Sing “Rocky Top” – I have sung it thousands of times at the top of my lungs. However, I cannot bring myself to sing the “WOO” part.

Tour a Plantation – They are everywhere.

See a Lady Vols Basketball Game – I have seen a bunch of games and seen a bunch of victories. However, it is not the same without Pat Summitt.

Tour the Home of a U.S. President – There are three. I have seen two. Andrew Jackson and James K. Polk.

Ascend the Space Needle – It is a ride high over Gatlinburg.

See a Titans Game – I have done this a bunch. It was fun when they were winning. These days, it is not as much fun.

Cheer on the South (or North) – When I went to the Dixie Stampede, we were late and could only get tickets on the North side. I was told that the North never wins. That night they won.

Take a Riverboat Cruise at Night – Nashville’s General Jackson is a great ride on a Summer night.

Enjoy an Orchestra – We love going to the Nashville Symphony. They are awesome.

Sink Your Teeth into a King Leo Peppermint Stick – I am not crazy about them, but they are a Christmas tradition.

Walk to the Top of Clingman’s Dome – It is Tennessee’s highest point. Just watch out for the fog. They do not call them the Smoky Mountains for nothing.

Listen to a Country Music Concert – Everyone has done this, right?image-11

Visit a Fort – There are forts, but they are not as cool as forts in the American West.

There is my list. I will not write about the things that I have not done. I am sure the author of the book would love for you to buy a copy to see what else is in there.

 

 

 

 

 

 

 

The Martyr of Phenix City

15 Mar

There have been tons of movies about corruption in America’s cities. The list is long, but it includes:

New York

Las Vegas

Los Angeles

Chicago

Boston

Phenix City, Alabama

Have you never heard of Phenix City?

In the 1940s and 1950s, Phenix City was a den of organized crime that included prostitution and gambling. Those enterprises were successful because Fort Benning sat across the border in Georgia. Where there is the military, there are young men with money. Where there are young men with money, there are folks who come up with ways to get that money. Phenix City was where those folks were based.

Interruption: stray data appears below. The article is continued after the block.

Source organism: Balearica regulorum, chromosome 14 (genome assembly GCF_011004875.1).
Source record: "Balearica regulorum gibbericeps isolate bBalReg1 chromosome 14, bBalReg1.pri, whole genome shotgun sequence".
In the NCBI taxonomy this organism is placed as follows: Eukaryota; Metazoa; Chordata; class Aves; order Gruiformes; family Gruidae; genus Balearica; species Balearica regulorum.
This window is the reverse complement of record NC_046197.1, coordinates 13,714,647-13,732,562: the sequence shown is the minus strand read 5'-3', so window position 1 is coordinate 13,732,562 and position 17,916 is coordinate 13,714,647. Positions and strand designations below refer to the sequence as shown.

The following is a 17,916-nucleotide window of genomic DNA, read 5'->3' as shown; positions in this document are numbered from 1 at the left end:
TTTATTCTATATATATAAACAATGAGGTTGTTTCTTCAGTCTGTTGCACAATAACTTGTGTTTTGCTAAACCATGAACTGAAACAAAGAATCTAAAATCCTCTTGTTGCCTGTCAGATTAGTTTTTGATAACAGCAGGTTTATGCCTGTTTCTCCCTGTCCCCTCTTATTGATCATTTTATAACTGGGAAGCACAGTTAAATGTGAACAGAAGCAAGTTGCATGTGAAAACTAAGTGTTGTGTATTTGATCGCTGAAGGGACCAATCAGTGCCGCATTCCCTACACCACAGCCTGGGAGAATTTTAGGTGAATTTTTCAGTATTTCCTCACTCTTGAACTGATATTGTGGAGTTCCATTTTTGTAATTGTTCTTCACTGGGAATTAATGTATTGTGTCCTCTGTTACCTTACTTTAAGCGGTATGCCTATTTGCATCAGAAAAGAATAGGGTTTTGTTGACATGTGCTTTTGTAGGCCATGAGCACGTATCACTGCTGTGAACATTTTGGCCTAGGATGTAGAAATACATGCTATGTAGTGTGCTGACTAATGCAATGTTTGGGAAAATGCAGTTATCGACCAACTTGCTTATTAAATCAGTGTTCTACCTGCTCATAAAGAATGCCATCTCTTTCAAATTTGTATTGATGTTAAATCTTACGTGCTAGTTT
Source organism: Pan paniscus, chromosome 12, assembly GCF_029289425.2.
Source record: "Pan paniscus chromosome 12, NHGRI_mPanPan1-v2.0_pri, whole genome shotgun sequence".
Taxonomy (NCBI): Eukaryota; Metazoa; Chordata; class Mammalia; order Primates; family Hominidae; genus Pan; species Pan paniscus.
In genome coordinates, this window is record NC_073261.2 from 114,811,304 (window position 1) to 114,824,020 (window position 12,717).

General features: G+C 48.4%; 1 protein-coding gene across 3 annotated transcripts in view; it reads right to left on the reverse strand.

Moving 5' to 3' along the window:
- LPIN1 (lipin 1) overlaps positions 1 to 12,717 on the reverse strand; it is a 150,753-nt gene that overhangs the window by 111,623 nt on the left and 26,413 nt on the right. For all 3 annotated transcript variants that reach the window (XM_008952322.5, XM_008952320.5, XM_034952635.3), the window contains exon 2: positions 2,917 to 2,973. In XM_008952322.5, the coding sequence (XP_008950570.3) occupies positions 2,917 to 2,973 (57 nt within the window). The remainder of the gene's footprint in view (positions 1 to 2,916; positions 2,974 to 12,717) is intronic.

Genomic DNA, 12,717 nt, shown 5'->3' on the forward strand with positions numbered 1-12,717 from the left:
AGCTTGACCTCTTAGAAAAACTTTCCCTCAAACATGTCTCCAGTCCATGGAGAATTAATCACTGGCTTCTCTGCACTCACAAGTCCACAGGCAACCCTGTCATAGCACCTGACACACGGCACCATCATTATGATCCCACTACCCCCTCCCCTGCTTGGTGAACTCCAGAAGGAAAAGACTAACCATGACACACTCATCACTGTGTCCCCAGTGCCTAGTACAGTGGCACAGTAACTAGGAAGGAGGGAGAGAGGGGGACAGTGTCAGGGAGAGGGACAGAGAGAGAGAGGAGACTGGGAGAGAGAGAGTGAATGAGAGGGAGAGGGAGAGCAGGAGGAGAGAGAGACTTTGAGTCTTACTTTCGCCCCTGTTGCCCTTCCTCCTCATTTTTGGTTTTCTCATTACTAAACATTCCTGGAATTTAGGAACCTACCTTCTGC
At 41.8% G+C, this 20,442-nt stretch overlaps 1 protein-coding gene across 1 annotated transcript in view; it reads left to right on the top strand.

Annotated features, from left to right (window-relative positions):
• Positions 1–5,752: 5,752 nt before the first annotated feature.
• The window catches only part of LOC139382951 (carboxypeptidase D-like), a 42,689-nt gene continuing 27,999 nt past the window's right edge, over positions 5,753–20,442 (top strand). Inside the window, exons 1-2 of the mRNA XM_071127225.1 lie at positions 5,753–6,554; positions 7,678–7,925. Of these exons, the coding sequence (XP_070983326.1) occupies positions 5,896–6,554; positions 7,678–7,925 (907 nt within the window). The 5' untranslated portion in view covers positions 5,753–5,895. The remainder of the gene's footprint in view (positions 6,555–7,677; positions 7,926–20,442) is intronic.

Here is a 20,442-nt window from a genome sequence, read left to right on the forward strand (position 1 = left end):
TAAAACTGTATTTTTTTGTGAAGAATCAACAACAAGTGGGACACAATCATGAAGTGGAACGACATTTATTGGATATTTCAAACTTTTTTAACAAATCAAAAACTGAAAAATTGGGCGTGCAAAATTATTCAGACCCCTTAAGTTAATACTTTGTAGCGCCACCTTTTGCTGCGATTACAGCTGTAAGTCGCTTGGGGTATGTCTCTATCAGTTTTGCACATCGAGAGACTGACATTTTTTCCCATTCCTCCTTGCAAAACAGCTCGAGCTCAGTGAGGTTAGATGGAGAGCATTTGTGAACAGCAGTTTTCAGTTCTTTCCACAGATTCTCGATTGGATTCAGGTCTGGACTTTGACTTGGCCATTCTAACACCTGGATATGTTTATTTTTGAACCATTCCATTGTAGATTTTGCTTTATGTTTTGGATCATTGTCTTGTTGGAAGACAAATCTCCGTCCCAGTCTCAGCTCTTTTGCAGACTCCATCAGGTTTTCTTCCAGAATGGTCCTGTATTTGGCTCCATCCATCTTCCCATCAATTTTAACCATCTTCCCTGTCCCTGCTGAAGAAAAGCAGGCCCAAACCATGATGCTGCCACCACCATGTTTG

However, there were also folks who did not want their community to be dominated by corruption and who worked to clean up the town. Albert Patterson, lawyer and politician, was one of these people.Albert Patterson

He served in the Alabama state senate from 1947 to 1951. After that service, he joined the Russell Betterment Association to help eradicate organized crime from Phenix City and Russell County.

This did not sit well with those who profited from vice, which was proven by the resulting violence. As a result, the members of the Russell Betterment Association decided that it had to be fought on the state level. Since Patterson, had held office in the capital, he was for the Democratic nomination for State Attorney General.

At the time, Alabama was a one-party state, and the Democrats were that party. If you won the primary, then you had won the office. That was not a result that the organized crime figures of Phenix City could tolerate. In 1954, Patterson left his office and was shot while getting into his car. His son, John Patterson, replaced his father on the ballot and won. He would later become governor.

In 1955, Hollywood entered the picture and released The Phenix City Story, which told the tale that I just wrote about. It stars John McIntire as Albert Patterson and fits in the film noir mode.

So, why am I writing about long ago corruption in an Alabama town?

Well, I have heard about Phenix City my entire life. My dad was fascinated with it, and I picked up bits and pieces of it. In later years, I watched the movie and found it interesting. As I learned more about the story, there was always something nagging at the back of my mind. There was some bit of information that I knew was in there, but I kept missing it. Finally, I started digging around and figured it out. I could have heard it before and forgotten it. I could have just suspected it. Now, I know.

Albert Patterson, who fight against organized crime and resulting death was chronicled in a movie, graduated from Cumberland University.